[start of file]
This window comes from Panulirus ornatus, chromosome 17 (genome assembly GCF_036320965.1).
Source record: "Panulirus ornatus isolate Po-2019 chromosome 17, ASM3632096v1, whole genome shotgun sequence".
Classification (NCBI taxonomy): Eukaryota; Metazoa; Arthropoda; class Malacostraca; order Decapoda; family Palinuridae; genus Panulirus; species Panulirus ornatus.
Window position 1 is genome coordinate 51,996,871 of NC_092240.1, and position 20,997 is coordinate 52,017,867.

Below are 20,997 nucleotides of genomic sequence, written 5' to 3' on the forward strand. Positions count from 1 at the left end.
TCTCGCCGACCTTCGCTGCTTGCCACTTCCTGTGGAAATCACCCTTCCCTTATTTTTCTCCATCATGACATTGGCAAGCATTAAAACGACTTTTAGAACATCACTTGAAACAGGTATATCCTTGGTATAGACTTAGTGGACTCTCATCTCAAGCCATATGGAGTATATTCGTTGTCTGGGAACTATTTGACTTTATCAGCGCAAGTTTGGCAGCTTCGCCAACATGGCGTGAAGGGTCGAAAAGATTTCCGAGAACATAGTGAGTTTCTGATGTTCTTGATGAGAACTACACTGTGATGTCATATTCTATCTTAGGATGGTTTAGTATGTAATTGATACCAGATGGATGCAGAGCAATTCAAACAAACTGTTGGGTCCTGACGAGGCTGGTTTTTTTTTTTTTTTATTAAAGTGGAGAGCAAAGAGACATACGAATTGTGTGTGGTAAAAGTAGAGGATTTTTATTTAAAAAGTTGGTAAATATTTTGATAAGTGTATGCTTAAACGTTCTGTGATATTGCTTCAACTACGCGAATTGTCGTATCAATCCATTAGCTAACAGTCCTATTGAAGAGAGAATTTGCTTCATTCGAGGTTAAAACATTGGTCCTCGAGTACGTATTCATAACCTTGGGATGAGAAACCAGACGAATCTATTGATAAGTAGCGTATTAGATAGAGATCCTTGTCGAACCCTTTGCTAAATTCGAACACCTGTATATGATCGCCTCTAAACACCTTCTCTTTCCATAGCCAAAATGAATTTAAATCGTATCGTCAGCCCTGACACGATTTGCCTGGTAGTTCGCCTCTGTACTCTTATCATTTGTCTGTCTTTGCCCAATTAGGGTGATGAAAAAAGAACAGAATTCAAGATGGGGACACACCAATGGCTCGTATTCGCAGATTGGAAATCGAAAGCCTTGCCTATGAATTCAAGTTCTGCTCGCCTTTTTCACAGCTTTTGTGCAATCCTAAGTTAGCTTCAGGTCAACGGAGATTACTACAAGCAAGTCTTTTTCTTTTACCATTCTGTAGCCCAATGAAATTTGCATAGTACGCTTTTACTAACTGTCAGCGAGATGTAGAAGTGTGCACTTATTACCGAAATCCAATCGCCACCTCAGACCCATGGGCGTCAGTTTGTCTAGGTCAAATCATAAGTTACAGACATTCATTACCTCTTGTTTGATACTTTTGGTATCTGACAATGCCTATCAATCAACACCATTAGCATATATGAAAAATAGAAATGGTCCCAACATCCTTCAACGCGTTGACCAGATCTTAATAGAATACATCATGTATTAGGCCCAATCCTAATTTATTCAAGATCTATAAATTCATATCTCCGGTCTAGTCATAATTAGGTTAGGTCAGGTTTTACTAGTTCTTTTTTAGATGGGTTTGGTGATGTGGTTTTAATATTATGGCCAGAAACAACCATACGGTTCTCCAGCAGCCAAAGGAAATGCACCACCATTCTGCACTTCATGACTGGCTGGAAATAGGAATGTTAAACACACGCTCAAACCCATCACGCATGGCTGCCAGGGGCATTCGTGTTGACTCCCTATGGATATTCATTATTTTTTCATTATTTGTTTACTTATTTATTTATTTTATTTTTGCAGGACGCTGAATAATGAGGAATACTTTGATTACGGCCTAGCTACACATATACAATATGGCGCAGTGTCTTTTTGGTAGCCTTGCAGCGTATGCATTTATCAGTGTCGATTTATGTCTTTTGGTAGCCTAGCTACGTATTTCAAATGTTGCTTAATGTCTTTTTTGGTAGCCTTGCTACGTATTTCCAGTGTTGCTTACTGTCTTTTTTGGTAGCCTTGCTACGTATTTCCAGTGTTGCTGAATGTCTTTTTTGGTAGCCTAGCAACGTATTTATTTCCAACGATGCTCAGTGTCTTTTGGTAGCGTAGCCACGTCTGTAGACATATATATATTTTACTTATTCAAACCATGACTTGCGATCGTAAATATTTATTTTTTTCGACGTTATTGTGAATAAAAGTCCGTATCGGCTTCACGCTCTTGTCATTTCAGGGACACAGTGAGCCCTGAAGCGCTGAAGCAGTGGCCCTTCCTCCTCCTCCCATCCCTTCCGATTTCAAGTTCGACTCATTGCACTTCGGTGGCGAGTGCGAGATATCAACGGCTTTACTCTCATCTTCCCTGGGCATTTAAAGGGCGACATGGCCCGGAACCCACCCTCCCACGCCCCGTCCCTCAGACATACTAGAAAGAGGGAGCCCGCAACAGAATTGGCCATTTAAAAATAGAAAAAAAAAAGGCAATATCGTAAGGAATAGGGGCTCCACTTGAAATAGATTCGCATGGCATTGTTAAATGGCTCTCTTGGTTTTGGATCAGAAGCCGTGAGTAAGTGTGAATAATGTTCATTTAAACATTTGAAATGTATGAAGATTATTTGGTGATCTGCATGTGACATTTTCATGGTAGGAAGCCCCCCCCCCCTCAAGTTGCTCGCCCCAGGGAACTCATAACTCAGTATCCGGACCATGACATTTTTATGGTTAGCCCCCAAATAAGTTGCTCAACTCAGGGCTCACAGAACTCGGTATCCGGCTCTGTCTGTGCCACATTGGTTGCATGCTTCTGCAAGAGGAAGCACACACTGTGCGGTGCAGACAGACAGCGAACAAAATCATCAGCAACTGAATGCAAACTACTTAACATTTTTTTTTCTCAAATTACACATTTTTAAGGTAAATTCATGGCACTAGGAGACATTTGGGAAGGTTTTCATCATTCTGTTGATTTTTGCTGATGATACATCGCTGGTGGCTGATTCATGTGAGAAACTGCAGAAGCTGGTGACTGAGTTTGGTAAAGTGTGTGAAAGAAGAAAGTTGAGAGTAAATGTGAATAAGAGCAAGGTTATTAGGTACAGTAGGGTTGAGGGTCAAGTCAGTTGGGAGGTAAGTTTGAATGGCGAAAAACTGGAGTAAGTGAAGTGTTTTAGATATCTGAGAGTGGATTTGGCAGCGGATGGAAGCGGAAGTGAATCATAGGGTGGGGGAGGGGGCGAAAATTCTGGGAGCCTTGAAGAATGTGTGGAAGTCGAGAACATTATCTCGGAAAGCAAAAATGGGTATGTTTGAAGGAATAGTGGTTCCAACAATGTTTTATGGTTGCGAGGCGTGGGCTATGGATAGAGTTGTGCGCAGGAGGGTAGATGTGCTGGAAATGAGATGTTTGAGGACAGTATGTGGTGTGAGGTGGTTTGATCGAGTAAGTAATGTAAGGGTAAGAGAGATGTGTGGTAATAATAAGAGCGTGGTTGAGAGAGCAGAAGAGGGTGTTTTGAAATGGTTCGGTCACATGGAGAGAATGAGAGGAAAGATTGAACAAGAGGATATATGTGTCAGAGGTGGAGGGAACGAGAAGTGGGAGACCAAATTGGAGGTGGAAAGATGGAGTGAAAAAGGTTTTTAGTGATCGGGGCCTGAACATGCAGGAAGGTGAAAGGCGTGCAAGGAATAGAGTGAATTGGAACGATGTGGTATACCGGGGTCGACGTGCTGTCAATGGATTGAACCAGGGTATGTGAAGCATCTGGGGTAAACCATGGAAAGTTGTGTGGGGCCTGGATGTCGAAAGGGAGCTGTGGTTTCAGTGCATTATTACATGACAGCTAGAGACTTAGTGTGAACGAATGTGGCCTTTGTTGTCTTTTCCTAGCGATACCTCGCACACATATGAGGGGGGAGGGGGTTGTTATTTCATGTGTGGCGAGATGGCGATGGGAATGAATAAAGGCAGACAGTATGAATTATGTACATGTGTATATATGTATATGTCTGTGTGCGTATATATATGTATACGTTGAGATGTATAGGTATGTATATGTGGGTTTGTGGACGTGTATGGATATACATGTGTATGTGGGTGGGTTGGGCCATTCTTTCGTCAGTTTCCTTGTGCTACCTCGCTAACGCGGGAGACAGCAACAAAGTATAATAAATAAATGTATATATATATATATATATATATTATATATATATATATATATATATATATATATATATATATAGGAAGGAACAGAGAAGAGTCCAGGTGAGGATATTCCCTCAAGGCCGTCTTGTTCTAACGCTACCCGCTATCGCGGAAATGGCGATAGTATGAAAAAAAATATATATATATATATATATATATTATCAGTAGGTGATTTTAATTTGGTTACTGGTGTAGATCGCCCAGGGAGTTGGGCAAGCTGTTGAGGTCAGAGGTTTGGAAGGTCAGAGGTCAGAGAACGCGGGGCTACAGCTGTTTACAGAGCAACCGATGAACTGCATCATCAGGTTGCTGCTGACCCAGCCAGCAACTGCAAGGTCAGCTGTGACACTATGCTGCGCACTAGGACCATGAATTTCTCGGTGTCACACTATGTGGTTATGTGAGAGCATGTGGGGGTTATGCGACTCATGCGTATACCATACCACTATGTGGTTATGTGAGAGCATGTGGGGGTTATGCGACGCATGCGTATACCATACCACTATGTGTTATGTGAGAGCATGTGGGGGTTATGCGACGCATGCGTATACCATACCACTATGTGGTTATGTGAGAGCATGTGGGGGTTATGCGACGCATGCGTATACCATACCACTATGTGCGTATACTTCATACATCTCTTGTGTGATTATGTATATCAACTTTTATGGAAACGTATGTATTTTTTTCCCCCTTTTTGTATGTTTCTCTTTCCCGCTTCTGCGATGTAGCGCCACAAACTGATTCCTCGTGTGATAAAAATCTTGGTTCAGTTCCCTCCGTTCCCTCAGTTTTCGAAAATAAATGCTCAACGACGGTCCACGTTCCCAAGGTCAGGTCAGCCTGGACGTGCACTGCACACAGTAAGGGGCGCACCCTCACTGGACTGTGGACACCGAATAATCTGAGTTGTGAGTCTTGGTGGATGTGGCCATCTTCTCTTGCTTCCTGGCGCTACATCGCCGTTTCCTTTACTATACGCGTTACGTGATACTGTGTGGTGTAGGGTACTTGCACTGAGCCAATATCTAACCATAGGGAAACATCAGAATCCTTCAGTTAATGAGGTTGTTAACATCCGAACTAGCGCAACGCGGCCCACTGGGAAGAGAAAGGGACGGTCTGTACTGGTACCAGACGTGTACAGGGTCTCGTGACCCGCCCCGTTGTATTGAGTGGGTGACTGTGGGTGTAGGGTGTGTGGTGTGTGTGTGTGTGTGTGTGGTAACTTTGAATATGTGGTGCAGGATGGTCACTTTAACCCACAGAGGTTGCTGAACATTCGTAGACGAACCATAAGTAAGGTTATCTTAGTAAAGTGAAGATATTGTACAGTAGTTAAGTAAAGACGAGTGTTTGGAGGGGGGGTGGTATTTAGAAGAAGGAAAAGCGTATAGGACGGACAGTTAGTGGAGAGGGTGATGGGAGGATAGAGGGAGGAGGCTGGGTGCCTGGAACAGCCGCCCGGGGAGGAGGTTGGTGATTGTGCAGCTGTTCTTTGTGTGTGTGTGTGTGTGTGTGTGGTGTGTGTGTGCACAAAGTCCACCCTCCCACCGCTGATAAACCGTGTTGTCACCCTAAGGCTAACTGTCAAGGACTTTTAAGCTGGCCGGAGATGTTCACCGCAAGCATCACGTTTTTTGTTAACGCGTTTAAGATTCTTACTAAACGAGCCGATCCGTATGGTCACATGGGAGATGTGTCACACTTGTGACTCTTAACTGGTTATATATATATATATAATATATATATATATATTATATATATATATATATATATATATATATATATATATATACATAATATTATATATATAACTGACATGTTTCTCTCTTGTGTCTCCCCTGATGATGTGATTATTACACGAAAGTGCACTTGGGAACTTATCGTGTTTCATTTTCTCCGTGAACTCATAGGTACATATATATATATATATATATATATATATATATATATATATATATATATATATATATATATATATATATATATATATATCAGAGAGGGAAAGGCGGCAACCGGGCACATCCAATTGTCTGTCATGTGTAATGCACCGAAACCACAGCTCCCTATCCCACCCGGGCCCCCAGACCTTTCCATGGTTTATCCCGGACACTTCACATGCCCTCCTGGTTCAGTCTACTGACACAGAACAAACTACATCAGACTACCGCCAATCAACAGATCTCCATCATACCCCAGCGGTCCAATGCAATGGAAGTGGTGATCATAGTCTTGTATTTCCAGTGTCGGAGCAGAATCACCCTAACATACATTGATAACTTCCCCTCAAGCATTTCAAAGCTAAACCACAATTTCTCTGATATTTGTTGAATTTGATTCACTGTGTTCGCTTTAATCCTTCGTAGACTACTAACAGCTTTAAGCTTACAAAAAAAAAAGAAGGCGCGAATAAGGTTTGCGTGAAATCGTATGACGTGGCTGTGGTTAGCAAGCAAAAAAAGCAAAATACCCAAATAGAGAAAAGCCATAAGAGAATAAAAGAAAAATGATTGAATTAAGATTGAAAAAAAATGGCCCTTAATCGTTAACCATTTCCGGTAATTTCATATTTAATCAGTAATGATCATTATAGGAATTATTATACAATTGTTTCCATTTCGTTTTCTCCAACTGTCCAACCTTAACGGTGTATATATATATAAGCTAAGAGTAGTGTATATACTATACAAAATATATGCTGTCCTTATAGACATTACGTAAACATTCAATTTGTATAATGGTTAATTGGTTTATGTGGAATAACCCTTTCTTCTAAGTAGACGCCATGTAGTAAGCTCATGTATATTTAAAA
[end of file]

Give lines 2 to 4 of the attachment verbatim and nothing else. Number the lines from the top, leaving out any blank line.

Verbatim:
Source record: "Panulirus ornatus isolate Po-2019 chromosome 17, ASM3632096v1, whole genome shotgun sequence".
Classification (NCBI taxonomy): Eukaryota; Metazoa; Arthropoda; class Malacostraca; order Decapoda; family Palinuridae; genus Panulirus; species Panulirus ornatus.
Window position 1 is genome coordinate 51,996,871 of NC_092240.1, and position 20,997 is coordinate 52,017,867.